By some measures, Kazim Ladimeji might be one of the most experienced HR professionals currently at work in the UK. He has acted as a consultant to hundreds of businesses and authored thousands of articles on topics ranging from automation to autonomy. Yet it has been almost a decade since the Gloucestershire-based HR and career consultant felt the need to hold down a full-time job.
Instead, Ladimeji’s days are split between short-term remote assignments with a range of businesses and ‘prospecting’ for work on gig economy websites, where he bids to carry out projects on behalf of anyone, anywhere. It is, he says, a rewarding career choice: “It’s very flexible to your individual needs, and the sheer variety of work is something you value. You work with projects taking place on an international scale, and meet lots of interesting, entrepreneurial people you might not have access to in a face-to-face office environment.”
Ladimeji was an early adopter of gig economy platforms, and most regularly uses Upwork – the largest such service in the world, which last year handled more than $1bn worth of assignments, connecting individuals with services to offer with companies that want to buy them. It has provided him a steady income and met his desire to “not be restricted by a typical employer-employee relationship”, but even so he finds the work he sources online is giving way to repeat jobs he picks up through personal networks or previous clients.
Ladimeji’s graduation from ‘gigger’ to contingent worker is instructive, as it demonstrates the increasingly fluid boundaries between different forms of non-traditional employment, and the under-reported shifts taking place in the labour market. The gig economy sits at the apex of a subtle societal move away from full-time employment. On its own, however, it has probably provided more column inches than it has meaningful revenue.
The gig economy is broadly defined as online platforms that act as marketplaces for services offered by freelance or self-employed individuals. Where it has reached the popular consciousness, it’s mostly for negative reasons – think Uber drivers demanding rights their platform ‘employer’ has denied them. But in fiduciary terms, the gig economy is minute. CIPD research To gig or not to gig? Stories from the modern economy found that only 4 per cent of the UK’s working age population were engaged even sporadically with a gig economy platform over the past 12 months, and even those who were participating fully were invariably unaware of the term itself.
What matters more is the increase in self-employment, which has doubled over the last four decades to reach 16 per cent of the UK labour market and continues to rise. Most businesses’ growth in recent years has probably been dependent on a battalion of freelancers, contractors and other hired hands, only a fraction of whom have used a gig economy platform. Full-time employment, over the same period, has remained roughly static even as unemployment has fallen. In short, the future is impermanent.
Upwork says that, in the US, one in three workers is now freelance – a figure it claims could hit 50 per cent by 2020. A Deloitte study of multinationals found that around a third of their workforces are contingent, and 51 per cent of business leaders believe that figure will increase within the next five years. The University of Oxford’s Online Labour Index, formed to track employment trends in the gig economy, says the UK is the second largest user of gig workers; the total of all freelancers in the country has been put at just under two million by CRSE, but this may be a conservative estimate. It has been predicted that the UK could reach 50 per cent by the end of the next decade.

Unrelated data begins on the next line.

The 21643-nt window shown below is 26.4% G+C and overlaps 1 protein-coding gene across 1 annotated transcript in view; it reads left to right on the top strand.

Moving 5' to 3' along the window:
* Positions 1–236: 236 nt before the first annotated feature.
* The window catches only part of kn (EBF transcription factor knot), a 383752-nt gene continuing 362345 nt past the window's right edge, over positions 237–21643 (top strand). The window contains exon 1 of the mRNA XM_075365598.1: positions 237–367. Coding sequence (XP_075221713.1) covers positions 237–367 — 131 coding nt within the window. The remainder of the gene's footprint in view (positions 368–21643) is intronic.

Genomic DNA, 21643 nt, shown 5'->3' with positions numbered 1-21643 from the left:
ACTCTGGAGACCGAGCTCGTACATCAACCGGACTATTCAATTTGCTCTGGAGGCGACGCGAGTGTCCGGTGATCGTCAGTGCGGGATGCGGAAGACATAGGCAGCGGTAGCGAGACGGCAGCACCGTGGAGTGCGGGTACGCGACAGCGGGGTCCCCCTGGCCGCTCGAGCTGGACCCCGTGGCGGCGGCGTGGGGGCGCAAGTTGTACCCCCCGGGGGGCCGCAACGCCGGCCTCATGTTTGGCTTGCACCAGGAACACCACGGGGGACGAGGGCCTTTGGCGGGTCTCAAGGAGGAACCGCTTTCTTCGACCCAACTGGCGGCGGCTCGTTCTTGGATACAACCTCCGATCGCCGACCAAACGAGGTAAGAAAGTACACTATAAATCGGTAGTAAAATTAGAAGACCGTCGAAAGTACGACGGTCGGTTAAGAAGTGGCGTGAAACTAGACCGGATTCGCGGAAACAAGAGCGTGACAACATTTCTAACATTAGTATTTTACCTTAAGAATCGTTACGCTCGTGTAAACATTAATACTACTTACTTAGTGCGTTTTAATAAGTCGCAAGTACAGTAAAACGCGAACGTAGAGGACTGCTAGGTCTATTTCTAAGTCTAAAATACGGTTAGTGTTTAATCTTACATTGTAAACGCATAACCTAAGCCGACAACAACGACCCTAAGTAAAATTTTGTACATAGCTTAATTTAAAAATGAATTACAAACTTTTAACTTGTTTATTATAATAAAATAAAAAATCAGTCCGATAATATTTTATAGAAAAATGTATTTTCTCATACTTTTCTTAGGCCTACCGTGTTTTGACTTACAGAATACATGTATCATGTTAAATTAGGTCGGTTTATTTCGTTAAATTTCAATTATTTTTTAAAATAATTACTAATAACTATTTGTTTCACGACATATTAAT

“What the gig economy in particular is doing is changing the nature of self-employment,” says Ian Brinkley, the CIPD’s acting chief economist. The sole trader freelancer is becoming more common than the small business owner, and more people are now in the ‘grey area’ between employment and self-employment. The good news, he adds, is that the CIPD survey suggests most are doing so through choice: just 14 per cent of gig economy workers say they are self-employed because they are unable to find traditional employment.
Many of the individuals involved, such as freelance journalists and construction workers, have been primarily contingent for decades. Others, such as hairdressers and bar staff (who can be hired for anything from a night to a month via agencies or platforms), are new to the phenomenon – as, of course, are HR professionals like Ladimeji. What they have in common is a degree of freedom to dictate their hours, location and (generally) rates of reward, which distinguishes them from those on zero-hours contracts nominally tied to a single employer. For the HR teams that employ contingent workers, the question is how to engage, motivate and retain them. And, in many cases, whether you even know who they are.
“These people are just as much signifiers of your employer brand as your full-time employees are,” says Mervyn Dinnen, a blogger and consultant who has written extensively on the issue. “That means accountability is important: who is responsible for what they produce, or for where their tax is being paid? HR needs to take ownership of the issue.”
Often, freelance professionals are just a name on an invoice on the finance system but, in the UK, HMRC has been putting businesses under pressure to understand how and where freelancers work and whether they should be on the payroll. The cost of hiring and replacing so many individuals is also a drain on recruitment teams – not to mention the danger of losing their loyalty and knowledge to competitors. But done right, says Dinnen, there is an opportunity for HR to become curators of skills not just among freelancers, but across the entire organisation.